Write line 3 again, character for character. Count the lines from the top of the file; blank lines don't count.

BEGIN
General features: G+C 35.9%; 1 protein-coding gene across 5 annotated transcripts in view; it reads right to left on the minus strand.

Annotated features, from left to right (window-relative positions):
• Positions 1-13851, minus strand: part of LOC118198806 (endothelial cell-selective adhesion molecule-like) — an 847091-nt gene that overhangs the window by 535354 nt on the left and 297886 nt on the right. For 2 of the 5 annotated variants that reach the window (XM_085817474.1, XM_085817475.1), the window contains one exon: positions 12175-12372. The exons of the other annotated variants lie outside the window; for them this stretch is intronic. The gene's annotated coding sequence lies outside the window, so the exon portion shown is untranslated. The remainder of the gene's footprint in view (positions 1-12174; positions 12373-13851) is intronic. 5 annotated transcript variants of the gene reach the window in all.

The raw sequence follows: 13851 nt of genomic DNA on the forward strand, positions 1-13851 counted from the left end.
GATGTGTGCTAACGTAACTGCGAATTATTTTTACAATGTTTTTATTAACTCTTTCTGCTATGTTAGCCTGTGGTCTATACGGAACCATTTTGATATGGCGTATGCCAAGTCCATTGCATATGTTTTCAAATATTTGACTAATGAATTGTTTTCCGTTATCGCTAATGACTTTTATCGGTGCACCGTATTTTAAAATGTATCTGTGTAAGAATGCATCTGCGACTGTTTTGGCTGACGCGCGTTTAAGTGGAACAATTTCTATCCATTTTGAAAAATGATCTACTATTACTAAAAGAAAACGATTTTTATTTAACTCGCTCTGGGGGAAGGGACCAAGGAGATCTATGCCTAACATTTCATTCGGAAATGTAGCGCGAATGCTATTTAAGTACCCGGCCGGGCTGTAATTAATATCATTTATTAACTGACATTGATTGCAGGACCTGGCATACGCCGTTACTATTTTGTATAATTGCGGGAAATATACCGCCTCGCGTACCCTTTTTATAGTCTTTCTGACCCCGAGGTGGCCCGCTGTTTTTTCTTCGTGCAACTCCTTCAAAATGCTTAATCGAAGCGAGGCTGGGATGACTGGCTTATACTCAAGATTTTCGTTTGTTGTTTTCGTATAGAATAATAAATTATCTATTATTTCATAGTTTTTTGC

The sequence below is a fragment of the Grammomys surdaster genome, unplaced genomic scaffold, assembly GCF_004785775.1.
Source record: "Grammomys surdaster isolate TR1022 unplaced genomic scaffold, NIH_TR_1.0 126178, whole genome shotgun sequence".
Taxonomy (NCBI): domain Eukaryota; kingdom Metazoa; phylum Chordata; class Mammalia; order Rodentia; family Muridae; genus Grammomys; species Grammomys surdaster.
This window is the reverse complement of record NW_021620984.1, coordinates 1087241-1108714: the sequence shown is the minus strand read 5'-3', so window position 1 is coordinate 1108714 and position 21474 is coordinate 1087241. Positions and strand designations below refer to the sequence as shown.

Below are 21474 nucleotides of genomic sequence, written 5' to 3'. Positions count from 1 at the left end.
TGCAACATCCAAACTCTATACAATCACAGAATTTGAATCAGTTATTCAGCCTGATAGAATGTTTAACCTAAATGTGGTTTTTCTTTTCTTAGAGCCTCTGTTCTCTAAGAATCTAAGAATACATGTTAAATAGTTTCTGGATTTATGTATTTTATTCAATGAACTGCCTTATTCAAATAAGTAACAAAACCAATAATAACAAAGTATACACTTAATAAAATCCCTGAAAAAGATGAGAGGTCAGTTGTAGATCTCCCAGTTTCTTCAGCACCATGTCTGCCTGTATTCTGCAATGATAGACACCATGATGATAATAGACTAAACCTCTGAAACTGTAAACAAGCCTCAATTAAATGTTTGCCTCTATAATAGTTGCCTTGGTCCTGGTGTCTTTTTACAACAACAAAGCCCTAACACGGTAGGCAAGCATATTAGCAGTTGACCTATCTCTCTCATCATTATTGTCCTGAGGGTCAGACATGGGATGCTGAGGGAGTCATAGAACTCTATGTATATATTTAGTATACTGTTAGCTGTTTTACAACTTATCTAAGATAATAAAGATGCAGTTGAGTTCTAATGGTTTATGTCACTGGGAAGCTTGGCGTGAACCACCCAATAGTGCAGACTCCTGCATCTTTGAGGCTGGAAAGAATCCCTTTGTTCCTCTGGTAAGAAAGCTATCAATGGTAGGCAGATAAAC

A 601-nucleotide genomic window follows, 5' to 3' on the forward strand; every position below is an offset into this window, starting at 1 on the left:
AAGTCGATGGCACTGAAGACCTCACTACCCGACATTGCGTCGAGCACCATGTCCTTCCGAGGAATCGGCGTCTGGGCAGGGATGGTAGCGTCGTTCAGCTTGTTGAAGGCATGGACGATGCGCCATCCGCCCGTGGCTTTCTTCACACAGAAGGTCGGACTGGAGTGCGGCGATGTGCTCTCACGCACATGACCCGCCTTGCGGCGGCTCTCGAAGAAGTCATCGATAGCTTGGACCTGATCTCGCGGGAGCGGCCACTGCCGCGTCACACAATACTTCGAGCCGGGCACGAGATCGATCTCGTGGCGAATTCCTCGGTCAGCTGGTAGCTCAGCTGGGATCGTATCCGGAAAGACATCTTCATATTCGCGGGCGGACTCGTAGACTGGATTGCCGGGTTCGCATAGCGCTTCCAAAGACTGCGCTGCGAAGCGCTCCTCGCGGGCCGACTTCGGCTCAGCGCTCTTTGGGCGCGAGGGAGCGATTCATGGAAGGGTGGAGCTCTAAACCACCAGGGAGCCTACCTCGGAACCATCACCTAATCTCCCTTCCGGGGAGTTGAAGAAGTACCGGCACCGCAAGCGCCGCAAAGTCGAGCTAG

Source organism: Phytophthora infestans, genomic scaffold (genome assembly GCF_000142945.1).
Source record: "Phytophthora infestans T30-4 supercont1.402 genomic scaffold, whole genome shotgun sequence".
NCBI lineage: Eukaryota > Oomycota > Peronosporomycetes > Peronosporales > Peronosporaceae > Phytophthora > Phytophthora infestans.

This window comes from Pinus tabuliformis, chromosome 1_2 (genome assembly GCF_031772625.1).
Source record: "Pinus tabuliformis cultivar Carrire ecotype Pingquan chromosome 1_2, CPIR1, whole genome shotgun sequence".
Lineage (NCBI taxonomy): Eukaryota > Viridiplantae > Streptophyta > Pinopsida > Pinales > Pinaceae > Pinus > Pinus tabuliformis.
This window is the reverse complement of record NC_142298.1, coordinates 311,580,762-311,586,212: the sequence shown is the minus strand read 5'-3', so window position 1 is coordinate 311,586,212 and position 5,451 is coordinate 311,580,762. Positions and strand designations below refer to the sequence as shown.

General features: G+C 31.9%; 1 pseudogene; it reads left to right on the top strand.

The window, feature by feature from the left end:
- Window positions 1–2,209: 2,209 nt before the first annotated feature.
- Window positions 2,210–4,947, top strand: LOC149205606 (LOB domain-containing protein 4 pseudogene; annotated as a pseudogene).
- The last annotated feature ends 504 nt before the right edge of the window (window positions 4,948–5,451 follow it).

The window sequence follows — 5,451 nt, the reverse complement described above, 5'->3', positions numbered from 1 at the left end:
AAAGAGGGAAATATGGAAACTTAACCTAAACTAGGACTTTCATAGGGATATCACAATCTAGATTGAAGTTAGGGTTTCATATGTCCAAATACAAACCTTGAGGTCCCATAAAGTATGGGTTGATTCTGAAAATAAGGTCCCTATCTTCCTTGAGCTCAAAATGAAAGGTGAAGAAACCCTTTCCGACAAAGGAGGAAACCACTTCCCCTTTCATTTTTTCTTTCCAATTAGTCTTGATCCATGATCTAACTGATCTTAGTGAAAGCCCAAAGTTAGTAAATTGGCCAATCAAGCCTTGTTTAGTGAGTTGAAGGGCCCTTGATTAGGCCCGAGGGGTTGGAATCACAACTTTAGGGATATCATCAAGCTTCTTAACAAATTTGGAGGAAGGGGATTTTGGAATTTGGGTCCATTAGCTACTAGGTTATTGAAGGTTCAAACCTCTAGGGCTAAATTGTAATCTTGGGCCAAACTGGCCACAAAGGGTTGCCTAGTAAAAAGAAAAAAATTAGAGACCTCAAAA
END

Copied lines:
• Positions 1-13851, minus strand: part of LOC118198806 (endothelial cell-selective adhesion molecule-like) — an 847091-nt gene that overhangs the window by 535354 nt on the left and 297886 nt on the right. For 2 of the 5 annotated variants that reach the window (XM_085817474.1, XM_085817475.1), the window contains one exon: positions 12175-12372. The exons of the other annotated variants lie outside the window; for them this stretch is intronic. The gene's annotated coding sequence lies outside the window, so the exon portion shown is untranslated. The remainder of the gene's footprint in view (positions 1-12174; positions 12373-13851) is intronic. 5 annotated transcript variants of the gene reach the window in all.